African Wave 94L Has Potential to Develop; 92L Dead; Erin Dying
It's time to turn our attention to the coast of Africa, where a new tropical wave (94L) has just emerged over the Tropical Atlantic. Wind shear is a moderate 10 - 20 knots over 94L, and water temperatures are warm enough for development, 27.5°C. Satellite loops show that 94L has a modest amount of spin, but the storm's heavy thunderstorms are not very intense, and are poorly organized. The 12Z Sunday run of the SHIPS model predicted that during the next five days, wind shear for 94L will be mostly in the moderate range, and ocean temperatures will slowly cool to 26.5°C. These conditions should allow for some slow development. As usual, dry air from the Saharan Air Layer will likely be an impediment to development, as the 11 am EDT Sunday SAL analysis showed a large pulse of dry air and dust exiting from the Sahara just to the north of 94L. The Sunday 06Z run of the GFS model and 00Z run of the ECMWF model did not calling for 94L to develop. In their 8 am EDT Sunday Tropical Weather Outlook, NHC gave 94L a 10% of developing by Tuesday, and a 30% chance of developing by Friday.
Figure 1. Saharan Air Layer (SAL) analysis from 11 am EDT Sunday August 18, 2013. A large pulse of dust and dry air was exiting the coast of Africa just north of tropical wave 94L. Note the swirl of dry air marking the center of Tropical Depression Erin, near 20°N 40°W. Image credit: University of Wisconsin/NOAA-HRD.
Gulf of Mexico disturbance 92L dies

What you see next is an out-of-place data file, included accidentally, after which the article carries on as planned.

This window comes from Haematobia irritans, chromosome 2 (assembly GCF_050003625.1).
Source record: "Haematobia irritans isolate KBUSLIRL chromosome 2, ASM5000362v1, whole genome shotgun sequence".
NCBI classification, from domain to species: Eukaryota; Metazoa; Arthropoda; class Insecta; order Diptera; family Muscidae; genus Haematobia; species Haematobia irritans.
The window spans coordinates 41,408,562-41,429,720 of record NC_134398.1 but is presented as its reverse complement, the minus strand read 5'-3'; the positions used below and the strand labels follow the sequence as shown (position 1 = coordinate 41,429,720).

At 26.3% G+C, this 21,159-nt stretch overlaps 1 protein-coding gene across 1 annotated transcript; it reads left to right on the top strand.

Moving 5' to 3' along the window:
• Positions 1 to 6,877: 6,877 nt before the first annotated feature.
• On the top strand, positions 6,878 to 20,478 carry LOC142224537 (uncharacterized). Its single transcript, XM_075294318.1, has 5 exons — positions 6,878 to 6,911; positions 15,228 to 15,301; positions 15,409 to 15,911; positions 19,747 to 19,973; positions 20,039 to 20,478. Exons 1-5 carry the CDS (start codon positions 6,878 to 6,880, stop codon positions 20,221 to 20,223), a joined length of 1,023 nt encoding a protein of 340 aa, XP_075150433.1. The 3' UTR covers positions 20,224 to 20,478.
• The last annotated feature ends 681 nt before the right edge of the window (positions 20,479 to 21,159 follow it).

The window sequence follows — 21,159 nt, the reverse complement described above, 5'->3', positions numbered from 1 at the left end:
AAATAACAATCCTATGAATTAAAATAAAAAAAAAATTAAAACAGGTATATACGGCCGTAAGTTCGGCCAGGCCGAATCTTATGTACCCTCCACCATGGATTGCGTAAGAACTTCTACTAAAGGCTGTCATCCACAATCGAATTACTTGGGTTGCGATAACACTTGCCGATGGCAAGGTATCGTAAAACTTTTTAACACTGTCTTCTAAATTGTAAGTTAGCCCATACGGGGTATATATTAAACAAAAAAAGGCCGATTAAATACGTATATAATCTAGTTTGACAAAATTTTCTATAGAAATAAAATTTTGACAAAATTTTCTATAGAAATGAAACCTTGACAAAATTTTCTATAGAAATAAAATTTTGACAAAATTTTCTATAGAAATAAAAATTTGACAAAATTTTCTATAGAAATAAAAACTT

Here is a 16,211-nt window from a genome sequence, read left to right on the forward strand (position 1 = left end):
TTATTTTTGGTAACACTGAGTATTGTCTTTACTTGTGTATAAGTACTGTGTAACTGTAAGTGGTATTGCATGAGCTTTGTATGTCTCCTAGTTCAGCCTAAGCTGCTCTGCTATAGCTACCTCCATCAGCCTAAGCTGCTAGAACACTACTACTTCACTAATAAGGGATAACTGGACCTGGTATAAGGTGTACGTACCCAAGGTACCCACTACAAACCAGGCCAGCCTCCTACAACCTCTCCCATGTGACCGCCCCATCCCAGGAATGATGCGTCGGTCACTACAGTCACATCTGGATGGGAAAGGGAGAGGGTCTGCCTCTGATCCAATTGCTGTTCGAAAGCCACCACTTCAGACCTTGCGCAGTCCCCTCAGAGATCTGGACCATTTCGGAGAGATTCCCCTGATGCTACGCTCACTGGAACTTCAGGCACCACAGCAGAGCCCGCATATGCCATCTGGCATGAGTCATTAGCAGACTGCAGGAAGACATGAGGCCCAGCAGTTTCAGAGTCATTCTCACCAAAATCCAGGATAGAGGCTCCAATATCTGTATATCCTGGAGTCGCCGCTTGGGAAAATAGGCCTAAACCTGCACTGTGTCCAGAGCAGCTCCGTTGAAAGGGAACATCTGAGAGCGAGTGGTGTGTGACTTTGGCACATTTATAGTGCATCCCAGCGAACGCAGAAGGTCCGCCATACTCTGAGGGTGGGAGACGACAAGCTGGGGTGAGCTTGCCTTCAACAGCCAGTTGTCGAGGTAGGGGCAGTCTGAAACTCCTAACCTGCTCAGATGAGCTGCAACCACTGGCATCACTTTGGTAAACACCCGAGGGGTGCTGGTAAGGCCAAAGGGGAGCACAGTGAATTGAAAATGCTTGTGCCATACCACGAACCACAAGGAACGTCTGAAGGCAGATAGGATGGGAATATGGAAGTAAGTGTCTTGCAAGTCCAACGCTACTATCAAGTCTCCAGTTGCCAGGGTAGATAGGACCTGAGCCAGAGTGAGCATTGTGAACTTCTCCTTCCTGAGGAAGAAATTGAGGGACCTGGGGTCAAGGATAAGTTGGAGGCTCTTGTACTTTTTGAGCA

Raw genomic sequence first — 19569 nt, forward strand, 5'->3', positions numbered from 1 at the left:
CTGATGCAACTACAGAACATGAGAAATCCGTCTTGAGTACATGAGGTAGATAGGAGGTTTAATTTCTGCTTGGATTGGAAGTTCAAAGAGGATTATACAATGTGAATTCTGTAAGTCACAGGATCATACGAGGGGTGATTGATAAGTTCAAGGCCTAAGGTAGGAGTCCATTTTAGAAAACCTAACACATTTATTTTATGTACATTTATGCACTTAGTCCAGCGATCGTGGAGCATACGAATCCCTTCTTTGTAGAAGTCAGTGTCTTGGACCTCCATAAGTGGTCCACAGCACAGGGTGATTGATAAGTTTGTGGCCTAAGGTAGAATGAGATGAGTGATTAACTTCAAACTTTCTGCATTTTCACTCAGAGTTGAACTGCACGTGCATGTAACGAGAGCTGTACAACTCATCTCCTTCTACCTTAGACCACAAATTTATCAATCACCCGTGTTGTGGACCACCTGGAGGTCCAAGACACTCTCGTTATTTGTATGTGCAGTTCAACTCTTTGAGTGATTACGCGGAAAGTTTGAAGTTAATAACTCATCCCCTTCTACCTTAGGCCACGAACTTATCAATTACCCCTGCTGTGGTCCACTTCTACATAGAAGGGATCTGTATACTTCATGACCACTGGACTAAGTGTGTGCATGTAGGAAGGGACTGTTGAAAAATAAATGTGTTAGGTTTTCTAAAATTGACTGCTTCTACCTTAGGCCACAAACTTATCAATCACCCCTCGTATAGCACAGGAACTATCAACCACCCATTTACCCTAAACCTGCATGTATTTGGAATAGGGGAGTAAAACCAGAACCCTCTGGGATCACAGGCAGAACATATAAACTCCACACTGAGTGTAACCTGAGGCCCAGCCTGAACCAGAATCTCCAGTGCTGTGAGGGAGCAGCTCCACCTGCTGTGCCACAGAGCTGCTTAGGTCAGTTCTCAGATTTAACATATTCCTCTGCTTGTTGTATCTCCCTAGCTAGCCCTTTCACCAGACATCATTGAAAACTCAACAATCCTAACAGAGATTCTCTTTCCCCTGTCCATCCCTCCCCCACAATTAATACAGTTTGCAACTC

The tropical disturbance (92L) that was over the Gulf of Mexico the past few days has now degenerated into a trough of low pressure with little heavy thunderstorm activity, and is no longer a threat to develop. However, a flow of moist tropical air will take some of the remnants of 92L northwards over the Southeast U.S. over the next few days, bringing a swath of 3+ inches of rain to the Gulf Coast from Louisiana to the Florida Panhandle.
Figure 2. MODIS satellite image of Tropical Depression Erin taken at 10:30 am EDT Sunday August 18, 2013. At the time, Erin had maximum sustained winds of 35 mph. Image credit: NASA.
Tropical Storm Erin dying
Tropical Storm Erin over the Eastern Atlantic is small and weak and has lost nearly all of its heavy thunderstorms, as seen on satellite loops. Dry air, moderate wind shear, and marginal water temperatures will likely destroy the storm by Monday, as predicted by all of the reliable global computer models and the NHC.
Have a great weekend, everyone!
The views of the author are his/her own and do not necessarily represent the position of The Weather Company or its parent, IBM.
Cat 6 lead authors: WU cofounder Dr. Jeff Masters (right), who flew w/NOAA Hurricane Hunters 1986-1990, & WU meteorologist Bob Henson, @bhensonweather